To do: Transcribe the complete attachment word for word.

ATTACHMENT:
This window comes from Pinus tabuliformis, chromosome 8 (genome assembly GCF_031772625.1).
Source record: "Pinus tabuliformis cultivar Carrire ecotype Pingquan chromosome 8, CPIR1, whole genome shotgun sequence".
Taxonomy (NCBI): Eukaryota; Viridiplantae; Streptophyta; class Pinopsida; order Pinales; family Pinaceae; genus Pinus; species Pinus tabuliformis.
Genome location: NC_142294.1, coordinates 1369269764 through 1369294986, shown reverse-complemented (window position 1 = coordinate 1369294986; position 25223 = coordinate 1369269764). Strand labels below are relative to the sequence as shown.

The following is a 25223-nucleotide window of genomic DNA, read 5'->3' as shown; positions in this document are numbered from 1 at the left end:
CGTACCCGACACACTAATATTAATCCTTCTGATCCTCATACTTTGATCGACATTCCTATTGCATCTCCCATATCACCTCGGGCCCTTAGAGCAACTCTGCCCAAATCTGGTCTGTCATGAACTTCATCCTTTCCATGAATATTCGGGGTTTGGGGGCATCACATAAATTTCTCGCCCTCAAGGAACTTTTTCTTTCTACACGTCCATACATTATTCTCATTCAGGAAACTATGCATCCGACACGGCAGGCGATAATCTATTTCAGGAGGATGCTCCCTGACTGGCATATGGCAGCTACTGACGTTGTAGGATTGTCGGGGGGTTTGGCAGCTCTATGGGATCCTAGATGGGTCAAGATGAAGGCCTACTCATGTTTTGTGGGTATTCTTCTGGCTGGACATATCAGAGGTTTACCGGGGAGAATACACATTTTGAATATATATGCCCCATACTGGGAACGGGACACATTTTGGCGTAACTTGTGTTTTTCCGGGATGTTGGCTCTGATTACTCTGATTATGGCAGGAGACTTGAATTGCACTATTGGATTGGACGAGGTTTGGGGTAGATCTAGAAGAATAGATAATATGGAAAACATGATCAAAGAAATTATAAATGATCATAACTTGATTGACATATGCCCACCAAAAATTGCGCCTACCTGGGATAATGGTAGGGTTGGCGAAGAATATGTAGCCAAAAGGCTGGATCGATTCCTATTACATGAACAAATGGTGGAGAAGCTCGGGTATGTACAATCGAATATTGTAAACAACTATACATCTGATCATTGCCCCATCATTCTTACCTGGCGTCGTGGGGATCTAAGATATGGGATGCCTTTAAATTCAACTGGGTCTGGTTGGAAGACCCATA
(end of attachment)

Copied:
This window comes from Pinus tabuliformis, chromosome 8 (genome assembly GCF_031772625.1).
Source record: "Pinus tabuliformis cultivar Carrire ecotype Pingquan chromosome 8, CPIR1, whole genome shotgun sequence".
Taxonomy (NCBI): Eukaryota; Viridiplantae; Streptophyta; class Pinopsida; order Pinales; family Pinaceae; genus Pinus; species Pinus tabuliformis.
Genome location: NC_142294.1, coordinates 1369269764 through 1369294986, shown reverse-complemented (window position 1 = coordinate 1369294986; position 25223 = coordinate 1369269764). Strand labels below are relative to the sequence as shown.

The following is a 25223-nucleotide window of genomic DNA, read 5'->3' as shown; positions in this document are numbered from 1 at the left end:
CGTACCCGACACACTAATATTAATCCTTCTGATCCTCATACTTTGATCGACATTCCTATTGCATCTCCCATATCACCTCGGGCCCTTAGAGCAACTCTGCCCAAATCTGGTCTGTCATGAACTTCATCCTTTCCATGAATATTCGGGGTTTGGGGGCATCACATAAATTTCTCGCCCTCAAGGAACTTTTTCTTTCTACACGTCCATACATTATTCTCATTCAGGAAACTATGCATCCGACACGGCAGGCGATAATCTATTTCAGGAGGATGCTCCCTGACTGGCATATGGCAGCTACTGACGTTGTAGGATTGTCGGGGGGTTTGGCAGCTCTATGGGATCCTAGATGGGTCAAGATGAAGGCCTACTCATGTTTTGTGGGTATTCTTCTGGCTGGACATATCAGAGGTTTACCGGGGAGAATACACATTTTGAATATATATGCCCCATACTGGGAACGGGACACATTTTGGCGTAACTTGTGTTTTTCCGGGATGTTGGCTCTGATTACTCTGATTATGGCAGGAGACTTGAATTGCACTATTGGATTGGACGAGGTTTGGGGTAGATCTAGAAGAATAGATAATATGGAAAACATGATCAAAGAAATTATAAATGATCATAACTTGATTGACATATGCCCACCAAAAATTGCGCCTACCTGGGATAATGGTAGGGTTGGCGAAGAATATGTAGCCAAAAGGCTGGATCGATTCCTATTACATGAACAAATGGTGGAGAAGCTCGGGTATGTACAATCGAATATTGTAAACAACTATACATCTGATCATTGCCCCATCATTCTTACCTGGCGTCGTGGGGATCTAAGATATGGGATGCCTTTAAATTCAACTGGGTCTGGTTGGAAGACCCATA